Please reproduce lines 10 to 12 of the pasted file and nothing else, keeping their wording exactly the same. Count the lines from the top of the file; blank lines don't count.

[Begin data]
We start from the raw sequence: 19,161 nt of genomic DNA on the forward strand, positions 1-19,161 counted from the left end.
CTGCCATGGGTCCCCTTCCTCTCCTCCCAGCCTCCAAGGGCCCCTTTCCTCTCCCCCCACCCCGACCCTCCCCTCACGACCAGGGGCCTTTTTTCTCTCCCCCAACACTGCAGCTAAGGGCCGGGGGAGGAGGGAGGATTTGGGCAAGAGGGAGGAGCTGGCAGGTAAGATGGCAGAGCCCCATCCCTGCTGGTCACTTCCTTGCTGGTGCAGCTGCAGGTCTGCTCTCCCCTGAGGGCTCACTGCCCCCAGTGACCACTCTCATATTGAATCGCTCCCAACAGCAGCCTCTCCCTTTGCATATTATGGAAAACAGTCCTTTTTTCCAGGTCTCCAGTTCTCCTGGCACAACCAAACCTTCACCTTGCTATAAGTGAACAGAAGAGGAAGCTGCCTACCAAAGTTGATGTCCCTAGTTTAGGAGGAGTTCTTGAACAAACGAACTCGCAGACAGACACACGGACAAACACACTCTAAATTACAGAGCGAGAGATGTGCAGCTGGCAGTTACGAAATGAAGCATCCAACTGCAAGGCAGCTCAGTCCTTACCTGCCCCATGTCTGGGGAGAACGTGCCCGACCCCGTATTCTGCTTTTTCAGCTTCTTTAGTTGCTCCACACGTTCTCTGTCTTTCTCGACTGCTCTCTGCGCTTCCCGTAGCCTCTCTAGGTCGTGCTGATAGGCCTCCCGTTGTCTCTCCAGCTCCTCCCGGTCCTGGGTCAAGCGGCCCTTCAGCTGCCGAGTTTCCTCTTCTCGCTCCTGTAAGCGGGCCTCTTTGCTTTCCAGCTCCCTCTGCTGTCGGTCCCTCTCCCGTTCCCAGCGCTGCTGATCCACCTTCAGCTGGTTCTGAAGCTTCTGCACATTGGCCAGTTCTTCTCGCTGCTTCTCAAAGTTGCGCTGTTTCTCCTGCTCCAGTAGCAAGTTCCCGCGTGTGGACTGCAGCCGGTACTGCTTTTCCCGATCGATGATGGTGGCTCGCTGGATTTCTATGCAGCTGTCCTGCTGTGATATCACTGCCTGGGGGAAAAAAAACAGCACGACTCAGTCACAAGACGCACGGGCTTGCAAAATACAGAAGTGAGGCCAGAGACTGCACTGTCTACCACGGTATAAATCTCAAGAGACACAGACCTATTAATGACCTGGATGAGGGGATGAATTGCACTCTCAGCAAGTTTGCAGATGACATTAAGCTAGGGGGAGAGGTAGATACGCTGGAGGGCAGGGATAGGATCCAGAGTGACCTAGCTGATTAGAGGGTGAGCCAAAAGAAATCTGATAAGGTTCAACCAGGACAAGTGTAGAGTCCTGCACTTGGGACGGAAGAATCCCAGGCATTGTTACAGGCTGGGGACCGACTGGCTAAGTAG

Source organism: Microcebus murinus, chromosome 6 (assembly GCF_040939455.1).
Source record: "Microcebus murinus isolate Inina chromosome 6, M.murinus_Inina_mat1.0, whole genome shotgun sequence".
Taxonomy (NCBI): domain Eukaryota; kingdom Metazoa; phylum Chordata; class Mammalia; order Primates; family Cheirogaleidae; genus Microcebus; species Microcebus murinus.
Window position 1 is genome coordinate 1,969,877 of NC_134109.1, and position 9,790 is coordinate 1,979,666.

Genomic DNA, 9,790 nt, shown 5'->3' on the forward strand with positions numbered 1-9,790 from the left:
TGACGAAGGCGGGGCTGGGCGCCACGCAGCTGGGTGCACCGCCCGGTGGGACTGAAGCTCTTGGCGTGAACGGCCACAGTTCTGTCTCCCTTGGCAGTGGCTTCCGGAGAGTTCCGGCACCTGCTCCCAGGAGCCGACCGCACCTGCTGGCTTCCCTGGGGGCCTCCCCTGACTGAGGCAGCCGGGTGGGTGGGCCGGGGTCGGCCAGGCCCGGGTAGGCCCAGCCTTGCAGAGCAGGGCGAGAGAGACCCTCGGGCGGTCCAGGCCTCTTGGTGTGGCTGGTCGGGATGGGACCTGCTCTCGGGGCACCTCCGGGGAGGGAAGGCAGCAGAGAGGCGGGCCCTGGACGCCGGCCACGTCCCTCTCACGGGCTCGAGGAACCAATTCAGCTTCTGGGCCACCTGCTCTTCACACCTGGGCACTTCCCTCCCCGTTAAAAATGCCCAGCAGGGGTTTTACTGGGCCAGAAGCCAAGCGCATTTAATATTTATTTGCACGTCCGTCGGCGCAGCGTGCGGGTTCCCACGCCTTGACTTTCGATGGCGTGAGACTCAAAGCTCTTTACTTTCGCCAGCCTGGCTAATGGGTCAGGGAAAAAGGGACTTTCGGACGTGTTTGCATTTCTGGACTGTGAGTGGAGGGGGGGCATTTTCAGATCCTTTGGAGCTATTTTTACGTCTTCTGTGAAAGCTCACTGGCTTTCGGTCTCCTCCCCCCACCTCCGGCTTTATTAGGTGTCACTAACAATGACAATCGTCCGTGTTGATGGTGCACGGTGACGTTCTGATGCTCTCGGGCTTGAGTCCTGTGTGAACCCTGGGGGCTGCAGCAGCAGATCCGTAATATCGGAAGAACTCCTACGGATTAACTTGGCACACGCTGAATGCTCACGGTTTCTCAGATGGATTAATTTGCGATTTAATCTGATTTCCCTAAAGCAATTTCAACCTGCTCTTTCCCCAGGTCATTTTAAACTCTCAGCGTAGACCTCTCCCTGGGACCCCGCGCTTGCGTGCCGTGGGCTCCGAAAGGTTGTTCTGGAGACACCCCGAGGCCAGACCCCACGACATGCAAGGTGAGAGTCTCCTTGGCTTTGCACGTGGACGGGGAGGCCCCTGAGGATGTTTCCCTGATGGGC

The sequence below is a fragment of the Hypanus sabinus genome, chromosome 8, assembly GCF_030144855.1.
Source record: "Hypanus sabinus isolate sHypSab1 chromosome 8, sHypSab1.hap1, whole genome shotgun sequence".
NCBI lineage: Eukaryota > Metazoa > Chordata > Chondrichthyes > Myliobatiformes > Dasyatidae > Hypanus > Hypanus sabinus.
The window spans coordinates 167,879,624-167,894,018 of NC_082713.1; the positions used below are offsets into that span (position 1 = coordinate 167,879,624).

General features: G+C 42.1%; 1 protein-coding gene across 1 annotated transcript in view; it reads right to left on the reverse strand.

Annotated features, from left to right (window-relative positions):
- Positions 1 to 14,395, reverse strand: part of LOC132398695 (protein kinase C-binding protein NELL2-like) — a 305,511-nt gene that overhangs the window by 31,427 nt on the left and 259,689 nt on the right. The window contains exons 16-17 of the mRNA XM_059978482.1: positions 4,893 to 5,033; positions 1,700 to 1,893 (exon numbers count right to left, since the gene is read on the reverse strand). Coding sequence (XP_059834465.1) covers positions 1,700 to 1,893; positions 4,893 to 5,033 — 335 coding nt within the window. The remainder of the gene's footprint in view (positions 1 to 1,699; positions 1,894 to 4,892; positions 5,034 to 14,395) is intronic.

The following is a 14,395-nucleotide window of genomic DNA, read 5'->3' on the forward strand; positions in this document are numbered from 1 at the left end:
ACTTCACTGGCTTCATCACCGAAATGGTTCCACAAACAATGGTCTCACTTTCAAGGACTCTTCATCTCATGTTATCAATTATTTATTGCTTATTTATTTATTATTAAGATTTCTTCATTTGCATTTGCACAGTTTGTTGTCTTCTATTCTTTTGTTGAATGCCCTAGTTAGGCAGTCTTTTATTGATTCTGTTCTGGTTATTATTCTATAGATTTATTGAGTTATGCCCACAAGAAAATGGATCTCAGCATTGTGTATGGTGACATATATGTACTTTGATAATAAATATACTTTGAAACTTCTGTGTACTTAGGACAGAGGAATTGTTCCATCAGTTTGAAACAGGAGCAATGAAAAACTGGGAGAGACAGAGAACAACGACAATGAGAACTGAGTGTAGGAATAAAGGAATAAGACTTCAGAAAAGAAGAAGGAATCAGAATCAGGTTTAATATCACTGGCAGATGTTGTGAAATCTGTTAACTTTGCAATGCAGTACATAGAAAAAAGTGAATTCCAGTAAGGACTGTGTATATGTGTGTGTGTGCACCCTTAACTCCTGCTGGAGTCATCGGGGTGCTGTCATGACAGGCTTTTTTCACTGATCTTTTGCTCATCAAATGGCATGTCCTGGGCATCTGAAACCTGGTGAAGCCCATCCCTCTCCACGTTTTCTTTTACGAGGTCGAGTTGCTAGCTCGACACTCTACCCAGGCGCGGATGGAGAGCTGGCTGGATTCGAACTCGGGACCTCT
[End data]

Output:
Source record: "Hypanus sabinus isolate sHypSab1 chromosome 8, sHypSab1.hap1, whole genome shotgun sequence".
NCBI lineage: Eukaryota > Metazoa > Chordata > Chondrichthyes > Myliobatiformes > Dasyatidae > Hypanus > Hypanus sabinus.
The window spans coordinates 167,879,624-167,894,018 of NC_082713.1; the positions used below are offsets into that span (position 1 = coordinate 167,879,624).